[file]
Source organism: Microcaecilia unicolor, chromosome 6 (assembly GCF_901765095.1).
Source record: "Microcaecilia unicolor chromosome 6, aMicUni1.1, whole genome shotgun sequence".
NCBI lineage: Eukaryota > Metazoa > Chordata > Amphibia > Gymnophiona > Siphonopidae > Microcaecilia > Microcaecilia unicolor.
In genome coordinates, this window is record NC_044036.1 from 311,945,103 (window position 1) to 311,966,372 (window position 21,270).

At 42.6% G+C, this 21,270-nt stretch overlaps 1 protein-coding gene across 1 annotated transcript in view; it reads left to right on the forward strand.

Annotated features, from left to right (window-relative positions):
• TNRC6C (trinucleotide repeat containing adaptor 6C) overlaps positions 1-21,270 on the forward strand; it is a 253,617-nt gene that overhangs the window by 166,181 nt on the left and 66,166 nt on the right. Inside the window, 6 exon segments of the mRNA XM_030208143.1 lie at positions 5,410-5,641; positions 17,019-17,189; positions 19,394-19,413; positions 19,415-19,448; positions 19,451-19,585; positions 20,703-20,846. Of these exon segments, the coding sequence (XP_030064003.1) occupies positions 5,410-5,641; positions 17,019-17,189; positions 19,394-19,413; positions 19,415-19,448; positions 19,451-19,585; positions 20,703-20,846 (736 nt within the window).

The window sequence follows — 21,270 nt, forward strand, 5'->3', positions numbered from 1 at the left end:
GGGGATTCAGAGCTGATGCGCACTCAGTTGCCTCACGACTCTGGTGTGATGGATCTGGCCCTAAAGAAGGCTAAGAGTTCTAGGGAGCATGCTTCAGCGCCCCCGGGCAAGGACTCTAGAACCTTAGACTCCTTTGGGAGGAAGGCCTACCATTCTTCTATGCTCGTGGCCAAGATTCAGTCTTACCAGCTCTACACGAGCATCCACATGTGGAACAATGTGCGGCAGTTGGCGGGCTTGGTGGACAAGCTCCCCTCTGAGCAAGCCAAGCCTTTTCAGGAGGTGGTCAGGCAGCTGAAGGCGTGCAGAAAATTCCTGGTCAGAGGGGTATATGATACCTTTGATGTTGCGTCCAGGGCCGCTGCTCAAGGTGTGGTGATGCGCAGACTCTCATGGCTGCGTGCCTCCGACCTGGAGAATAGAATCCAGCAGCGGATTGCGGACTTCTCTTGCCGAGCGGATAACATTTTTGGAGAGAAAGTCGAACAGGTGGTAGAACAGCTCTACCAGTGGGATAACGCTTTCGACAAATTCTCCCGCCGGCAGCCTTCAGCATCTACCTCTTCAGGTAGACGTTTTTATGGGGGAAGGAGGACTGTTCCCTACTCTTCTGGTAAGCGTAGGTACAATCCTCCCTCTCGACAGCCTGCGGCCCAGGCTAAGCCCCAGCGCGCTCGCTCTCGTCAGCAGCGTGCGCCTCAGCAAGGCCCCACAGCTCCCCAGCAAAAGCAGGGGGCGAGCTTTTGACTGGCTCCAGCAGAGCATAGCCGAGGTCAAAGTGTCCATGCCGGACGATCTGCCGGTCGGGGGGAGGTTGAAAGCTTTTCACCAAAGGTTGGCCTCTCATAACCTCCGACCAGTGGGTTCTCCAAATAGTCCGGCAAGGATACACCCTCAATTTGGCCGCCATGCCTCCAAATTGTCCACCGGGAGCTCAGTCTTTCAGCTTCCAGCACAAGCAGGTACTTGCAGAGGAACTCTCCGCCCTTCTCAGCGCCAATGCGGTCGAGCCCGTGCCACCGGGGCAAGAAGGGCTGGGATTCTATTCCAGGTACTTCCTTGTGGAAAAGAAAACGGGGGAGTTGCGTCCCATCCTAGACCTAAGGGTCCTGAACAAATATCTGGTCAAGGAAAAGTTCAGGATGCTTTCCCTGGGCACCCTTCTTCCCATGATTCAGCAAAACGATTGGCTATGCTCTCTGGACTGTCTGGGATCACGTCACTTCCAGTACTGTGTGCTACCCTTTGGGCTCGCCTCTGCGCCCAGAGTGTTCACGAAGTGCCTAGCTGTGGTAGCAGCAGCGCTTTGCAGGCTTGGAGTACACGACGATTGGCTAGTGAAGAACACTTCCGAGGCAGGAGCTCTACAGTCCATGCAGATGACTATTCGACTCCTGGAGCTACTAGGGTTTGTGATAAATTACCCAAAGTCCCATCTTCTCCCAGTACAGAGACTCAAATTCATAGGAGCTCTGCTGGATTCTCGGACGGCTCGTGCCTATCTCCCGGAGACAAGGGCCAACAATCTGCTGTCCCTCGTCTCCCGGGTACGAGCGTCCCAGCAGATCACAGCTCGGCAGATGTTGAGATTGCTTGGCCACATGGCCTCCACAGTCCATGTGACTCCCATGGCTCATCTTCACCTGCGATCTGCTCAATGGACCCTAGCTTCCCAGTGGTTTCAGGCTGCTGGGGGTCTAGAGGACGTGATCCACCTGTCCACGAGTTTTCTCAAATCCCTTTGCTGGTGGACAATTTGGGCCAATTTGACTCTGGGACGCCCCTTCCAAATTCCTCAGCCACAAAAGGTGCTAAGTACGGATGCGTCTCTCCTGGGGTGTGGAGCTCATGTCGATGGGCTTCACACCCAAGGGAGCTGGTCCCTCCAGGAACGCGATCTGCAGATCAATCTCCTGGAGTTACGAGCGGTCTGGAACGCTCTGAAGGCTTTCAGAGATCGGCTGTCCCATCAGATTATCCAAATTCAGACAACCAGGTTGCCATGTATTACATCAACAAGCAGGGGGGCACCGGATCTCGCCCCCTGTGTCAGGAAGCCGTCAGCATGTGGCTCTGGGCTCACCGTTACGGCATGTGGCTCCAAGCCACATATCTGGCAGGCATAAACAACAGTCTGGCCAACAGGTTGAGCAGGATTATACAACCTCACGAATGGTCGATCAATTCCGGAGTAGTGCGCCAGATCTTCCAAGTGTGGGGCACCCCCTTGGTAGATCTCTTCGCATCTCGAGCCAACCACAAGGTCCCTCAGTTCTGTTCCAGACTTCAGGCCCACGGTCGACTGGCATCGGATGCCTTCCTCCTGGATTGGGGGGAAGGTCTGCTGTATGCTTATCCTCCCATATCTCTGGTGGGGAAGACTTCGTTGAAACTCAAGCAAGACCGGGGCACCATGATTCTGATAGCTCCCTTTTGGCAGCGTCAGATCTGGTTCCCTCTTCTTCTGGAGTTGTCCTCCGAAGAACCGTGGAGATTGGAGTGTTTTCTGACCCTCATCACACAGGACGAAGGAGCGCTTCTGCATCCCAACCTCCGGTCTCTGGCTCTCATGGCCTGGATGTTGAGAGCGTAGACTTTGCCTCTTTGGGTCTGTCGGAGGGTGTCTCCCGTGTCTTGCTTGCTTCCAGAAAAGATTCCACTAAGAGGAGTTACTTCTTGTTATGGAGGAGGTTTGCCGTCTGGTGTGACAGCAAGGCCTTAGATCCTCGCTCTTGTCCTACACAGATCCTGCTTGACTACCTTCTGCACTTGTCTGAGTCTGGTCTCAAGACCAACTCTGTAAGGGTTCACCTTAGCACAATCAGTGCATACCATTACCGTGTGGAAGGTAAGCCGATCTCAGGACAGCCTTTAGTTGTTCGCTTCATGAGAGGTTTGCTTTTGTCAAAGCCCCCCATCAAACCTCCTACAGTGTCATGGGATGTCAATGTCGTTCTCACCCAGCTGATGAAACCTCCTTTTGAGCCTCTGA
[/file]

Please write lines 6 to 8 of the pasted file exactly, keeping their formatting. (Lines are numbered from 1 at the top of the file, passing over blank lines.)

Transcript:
Annotated features, from left to right (window-relative positions):
• TNRC6C (trinucleotide repeat containing adaptor 6C) overlaps positions 1-21,270 on the forward strand; it is a 253,617-nt gene that overhangs the window by 166,181 nt on the left and 66,166 nt on the right. Inside the window, 6 exon segments of the mRNA XM_030208143.1 lie at positions 5,410-5,641; positions 17,019-17,189; positions 19,394-19,413; positions 19,415-19,448; positions 19,451-19,585; positions 20,703-20,846. Of these exon segments, the coding sequence (XP_030064003.1) occupies positions 5,410-5,641; positions 17,019-17,189; positions 19,394-19,413; positions 19,415-19,448; positions 19,451-19,585; positions 20,703-20,846 (736 nt within the window).

The window sequence follows — 21,270 nt, forward strand, 5'->3', positions numbered from 1 at the left end: